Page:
"People's views are just so hardened in. Either (Trump) is unqualified to be president, or he's qualified and people are just out to get him and it's more of the same," says J. Wesley Leckrone, a political science professor at Widener University in Pennsylvania. "People who are Trump supporters are not going to believe anything Woodward writes. They probably still blame him for bringing down Nixon," he adds, referring to Woodward's role in exposing the Watergate scandal.
From a political science perspective, the situation can be explained by things such as historic voter polarization and "media filter bubbles," in which people hear different information from self-selected news sources, says North Carolina State University professor Steven Greene. This year, "we have to resign ourselves to the fact that this is just nuts," he says.
Dramatically different, too, is the basic machinery of running a campaign this year. Trump, who is most at home in a big crowd of supporters, had to cancel two Nevada airport hangar rallies this weekend because the events, which worked so well for him in 2016, violate the state's rules on large gatherings during the pandemic. The campaign is planning events in the battleground state this weekend anyway, with details to be announced.
Biden and his running mate, Sen. Kamala Harris of California, have begun air travel campaigning – but carefully, eschewing big rallies for small gatherings of pre-selected, masked attendees. At this stage of a typical campaign, candidates and their spouses might hit several states in a day.
Harris was in Florida on Thursday, while Biden is set to go to Florida on Tuesday while his wife, Jill Biden, heads to Michigan. The former vice president goes to Minnesota next Friday. Other announced events are all virtual ones.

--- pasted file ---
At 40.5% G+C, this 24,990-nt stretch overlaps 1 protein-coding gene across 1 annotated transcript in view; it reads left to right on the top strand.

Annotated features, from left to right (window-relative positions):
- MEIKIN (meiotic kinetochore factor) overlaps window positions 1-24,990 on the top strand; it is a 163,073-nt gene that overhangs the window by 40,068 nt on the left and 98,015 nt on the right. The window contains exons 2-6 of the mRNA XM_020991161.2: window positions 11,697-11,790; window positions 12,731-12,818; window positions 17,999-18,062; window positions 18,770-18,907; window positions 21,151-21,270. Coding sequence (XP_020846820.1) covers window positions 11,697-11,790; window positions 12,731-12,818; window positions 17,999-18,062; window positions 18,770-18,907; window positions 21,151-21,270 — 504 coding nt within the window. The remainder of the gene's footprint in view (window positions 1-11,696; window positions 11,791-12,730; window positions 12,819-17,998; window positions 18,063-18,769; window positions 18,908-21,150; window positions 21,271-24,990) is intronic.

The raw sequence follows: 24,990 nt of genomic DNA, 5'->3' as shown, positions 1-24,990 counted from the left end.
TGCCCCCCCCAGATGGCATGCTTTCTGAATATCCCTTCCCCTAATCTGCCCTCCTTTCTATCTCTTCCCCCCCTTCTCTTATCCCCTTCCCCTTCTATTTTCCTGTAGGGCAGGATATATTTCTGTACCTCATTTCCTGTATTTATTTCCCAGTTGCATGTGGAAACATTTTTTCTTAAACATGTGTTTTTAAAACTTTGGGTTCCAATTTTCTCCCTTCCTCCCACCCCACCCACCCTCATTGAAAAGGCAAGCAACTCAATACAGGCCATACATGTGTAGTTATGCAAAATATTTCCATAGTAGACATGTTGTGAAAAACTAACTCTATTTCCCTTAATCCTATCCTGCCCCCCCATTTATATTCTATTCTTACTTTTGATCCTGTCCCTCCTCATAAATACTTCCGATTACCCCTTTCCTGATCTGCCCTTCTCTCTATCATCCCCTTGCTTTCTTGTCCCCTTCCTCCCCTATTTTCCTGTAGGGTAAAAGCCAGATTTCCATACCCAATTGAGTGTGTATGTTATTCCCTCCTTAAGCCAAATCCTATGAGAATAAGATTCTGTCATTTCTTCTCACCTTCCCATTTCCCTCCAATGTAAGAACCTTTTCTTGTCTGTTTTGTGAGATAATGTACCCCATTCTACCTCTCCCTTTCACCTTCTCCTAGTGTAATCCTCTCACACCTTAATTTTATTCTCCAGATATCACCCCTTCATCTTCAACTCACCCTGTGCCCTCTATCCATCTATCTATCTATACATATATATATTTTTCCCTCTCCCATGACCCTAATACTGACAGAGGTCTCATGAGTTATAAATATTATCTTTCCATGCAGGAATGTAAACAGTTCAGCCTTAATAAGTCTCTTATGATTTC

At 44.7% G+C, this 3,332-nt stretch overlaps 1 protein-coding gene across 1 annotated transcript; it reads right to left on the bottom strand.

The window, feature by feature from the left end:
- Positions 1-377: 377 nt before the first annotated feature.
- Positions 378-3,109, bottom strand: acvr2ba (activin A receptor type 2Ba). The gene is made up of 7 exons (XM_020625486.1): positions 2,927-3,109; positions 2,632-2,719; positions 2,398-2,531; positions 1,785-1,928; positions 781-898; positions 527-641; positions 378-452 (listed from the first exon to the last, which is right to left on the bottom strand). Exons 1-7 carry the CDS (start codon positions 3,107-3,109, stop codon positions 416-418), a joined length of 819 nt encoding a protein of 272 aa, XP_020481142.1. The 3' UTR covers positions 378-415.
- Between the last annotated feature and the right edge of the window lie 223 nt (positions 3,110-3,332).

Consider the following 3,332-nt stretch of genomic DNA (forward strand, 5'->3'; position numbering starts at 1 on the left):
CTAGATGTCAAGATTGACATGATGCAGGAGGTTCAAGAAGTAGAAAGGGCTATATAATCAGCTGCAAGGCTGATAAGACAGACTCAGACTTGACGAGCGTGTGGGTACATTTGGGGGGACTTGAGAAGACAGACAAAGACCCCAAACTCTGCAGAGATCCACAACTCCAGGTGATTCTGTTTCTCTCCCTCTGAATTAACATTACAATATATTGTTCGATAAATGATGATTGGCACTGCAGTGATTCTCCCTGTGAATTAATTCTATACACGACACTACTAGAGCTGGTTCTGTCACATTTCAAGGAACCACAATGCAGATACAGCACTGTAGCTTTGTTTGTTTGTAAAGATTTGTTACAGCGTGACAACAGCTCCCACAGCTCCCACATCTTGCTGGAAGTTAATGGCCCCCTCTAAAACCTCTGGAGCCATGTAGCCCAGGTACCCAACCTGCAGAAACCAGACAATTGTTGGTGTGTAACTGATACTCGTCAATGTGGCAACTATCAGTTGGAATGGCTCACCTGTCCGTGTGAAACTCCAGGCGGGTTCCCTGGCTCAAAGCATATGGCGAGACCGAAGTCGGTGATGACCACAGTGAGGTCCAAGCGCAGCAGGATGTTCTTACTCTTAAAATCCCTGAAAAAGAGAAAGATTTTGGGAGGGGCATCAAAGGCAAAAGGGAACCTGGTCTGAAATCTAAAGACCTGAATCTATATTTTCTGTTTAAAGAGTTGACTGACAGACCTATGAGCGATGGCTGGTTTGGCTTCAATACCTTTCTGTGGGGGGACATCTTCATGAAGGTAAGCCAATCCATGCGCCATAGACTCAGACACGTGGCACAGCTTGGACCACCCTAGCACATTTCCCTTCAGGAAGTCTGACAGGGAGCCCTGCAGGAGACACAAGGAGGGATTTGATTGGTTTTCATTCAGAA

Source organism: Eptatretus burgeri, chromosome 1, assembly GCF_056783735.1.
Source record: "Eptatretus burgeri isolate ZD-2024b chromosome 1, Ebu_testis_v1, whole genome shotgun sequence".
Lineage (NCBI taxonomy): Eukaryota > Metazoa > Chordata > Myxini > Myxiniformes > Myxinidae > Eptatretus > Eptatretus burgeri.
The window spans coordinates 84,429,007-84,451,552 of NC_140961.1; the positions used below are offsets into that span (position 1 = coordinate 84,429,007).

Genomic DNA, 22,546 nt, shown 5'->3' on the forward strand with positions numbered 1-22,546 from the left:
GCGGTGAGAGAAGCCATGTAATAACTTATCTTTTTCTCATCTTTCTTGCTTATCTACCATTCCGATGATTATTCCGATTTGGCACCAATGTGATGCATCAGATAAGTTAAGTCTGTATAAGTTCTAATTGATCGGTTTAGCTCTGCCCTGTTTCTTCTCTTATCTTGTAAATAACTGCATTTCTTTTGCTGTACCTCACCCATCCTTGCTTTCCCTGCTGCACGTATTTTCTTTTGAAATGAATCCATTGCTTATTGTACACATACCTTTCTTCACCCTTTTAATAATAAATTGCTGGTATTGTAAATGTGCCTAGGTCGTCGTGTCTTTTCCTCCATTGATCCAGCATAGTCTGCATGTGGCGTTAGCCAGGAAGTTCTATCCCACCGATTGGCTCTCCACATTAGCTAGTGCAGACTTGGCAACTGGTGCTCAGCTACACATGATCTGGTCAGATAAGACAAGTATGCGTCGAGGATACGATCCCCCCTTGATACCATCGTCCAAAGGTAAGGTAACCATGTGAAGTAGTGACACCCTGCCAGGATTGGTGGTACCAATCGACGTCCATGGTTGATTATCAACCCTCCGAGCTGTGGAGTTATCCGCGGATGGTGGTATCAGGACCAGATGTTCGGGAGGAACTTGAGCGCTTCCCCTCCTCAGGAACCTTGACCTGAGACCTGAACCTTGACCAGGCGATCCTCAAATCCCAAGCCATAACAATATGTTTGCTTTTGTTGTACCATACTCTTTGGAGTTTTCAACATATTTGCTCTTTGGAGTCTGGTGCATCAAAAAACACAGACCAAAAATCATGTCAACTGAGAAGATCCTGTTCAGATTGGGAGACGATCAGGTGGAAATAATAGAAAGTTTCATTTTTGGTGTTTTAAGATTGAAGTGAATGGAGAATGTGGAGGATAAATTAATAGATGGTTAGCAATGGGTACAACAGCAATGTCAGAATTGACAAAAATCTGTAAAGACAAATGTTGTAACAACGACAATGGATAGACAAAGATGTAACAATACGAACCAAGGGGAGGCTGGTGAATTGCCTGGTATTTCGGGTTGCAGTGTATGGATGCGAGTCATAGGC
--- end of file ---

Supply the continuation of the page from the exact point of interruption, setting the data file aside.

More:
Biden and Trump are set to face off in three debates, events that have had substantial impacts on previous presidential races. Those may also be relatively meaningless this year, experts say – not only because the two camps are so entrenched but because tens of millions of people will likely have voted before the debates are completed. Millions may have voted even before the first debate, Sept. 29.
North Carolinians started getting absentee ballots this week, meaning they could vote well before the debates and the typical onslaught of ads that comes in the last two months of the campaign. Minnesota voters can start casting ballots next week, and more states will follow in early October.
According to the U.S. Elections Project, which McDonald runs, voters have so far requested 56,957,162 ballots in states that report such numbers. As of 3 p.m. Thursday, 4,395 ballots were already sent in to authorities in North Carolina, Illinois and South Carolina – most of them military and civilian overseas ballots, McDonald says.
While many states have allowed early or absentee voting in the past, they have expanded the opportunity this year because of the pandemic. For example, some states that once required a reason to vote absentee have waived that requirement – or are listing fear of contracting the virus as a legitimate reason.
Other states are automatically sending vote-by-mail ballot applications or ballots directly to those who have voted in the past.
In Pennsylvania, where some rules for voters are still being litigated, voters may be motivated to mail in ballots especially early, fearful that delays by the U.S. Postal Service might keep their ballots from being received in time, Leckrone says. That means if there is some kind of October surprise, "voters wouldn't be able to take that into account," he says. A minor issue, experts say, in a year when almost everyone has made their decision about the presidency.